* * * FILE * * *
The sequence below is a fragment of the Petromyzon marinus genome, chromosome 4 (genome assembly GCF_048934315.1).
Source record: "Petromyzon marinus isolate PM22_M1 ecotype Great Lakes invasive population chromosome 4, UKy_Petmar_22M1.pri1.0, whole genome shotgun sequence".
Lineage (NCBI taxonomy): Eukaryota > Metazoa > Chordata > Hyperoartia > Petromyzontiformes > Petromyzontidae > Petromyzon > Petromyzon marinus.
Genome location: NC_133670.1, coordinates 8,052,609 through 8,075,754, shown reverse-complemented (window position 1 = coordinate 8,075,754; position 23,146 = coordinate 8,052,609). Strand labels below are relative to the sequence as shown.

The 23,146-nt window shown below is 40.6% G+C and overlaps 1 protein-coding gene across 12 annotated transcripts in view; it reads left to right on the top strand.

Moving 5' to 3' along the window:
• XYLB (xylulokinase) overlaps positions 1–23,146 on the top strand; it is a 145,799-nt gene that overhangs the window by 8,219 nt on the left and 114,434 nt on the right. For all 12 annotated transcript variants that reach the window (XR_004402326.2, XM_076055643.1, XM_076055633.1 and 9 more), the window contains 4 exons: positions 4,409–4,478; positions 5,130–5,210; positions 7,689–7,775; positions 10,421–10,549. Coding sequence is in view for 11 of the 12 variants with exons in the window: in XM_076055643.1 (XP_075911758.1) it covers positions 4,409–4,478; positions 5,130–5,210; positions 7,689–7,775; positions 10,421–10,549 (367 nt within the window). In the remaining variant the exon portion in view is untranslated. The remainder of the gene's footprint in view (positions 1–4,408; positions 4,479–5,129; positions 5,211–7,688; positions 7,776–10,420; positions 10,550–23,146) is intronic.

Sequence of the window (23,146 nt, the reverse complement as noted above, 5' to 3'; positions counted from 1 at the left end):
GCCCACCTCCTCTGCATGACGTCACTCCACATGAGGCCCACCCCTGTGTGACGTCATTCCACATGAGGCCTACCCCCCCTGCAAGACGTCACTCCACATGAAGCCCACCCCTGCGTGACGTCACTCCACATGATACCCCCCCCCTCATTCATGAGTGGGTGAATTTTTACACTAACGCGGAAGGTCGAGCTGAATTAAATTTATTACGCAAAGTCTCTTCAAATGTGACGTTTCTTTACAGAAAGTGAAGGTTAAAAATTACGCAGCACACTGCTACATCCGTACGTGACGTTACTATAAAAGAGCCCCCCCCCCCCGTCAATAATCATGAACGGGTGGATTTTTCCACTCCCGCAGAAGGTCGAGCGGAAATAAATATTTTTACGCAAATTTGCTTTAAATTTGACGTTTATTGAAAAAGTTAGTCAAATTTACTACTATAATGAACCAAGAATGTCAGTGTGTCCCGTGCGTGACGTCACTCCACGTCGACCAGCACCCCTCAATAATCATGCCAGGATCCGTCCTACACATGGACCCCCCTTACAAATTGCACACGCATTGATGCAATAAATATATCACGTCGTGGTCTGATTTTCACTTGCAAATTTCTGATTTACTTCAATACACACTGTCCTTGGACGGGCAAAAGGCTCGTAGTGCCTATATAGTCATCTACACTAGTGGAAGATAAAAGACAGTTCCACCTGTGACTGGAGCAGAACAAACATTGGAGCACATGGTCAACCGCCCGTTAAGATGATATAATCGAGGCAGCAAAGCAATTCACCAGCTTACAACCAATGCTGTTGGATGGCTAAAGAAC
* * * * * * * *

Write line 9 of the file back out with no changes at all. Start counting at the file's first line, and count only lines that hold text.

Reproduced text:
GCCCACCTCCTCTGCATGACGTCACTCCACATGAGGCCCACCCCTGTGTGACGTCATTCCACATGAGGCCTACCCCCCCTGCAAGACGTCACTCCACATGAAGCCCACCCCTGCGTGACGTCACTCCACATGATACCCCCCCCCTCATTCATGAGTGGGTGAATTTTTACACTAACGCGGAAGGTCGAGCTGAATTAAATTTATTACGCAAAGTCTCTTCAAATGTGACGTTTCTTTACAGAAAGTGAAGGTTAAAAATTACGCAGCACACTGCTACATCCGTACGTGACGTTACTATAAAAGAGCCCCCCCCCCCCGTCAATAATCATGAACGGGTGGATTTTTCCACTCCCGCAGAAGGTCGAGCGGAAATAAATATTTTTACGCAAATTTGCTTTAAATTTGACGTTTATTGAAAAAGTTAGTCAAATTTACTACTATAATGAACCAAGAATGTCAGTGTGTCCCGTGCGTGACGTCACTCCACGTCGACCAGCACCCCTCAATAATCATGCCAGGATCCGTCCTACACATGGACCCCCCTTACAAATTGCACACGCATTGATGCAATAAATATATCACGTCGTGGTCTGATTTTCACTTGCAAATTTCTGATTTACTTCAATACACACTGTCCTTGGACGGGCAAAAGGCTCGTAGTGCCTATATAGTCATCTACACTAGTGGAAGATAAAAGACAGTTCCACCTGTGACTGGAGCAGAACAAACATTGGAGCACATGGTCAACCGCCCGTTAAGATGATATAATCGAGGCAGCAAAGCAATTCACCAGCTTACAACCAATGCTGTTGGATGGCTAAAGAAC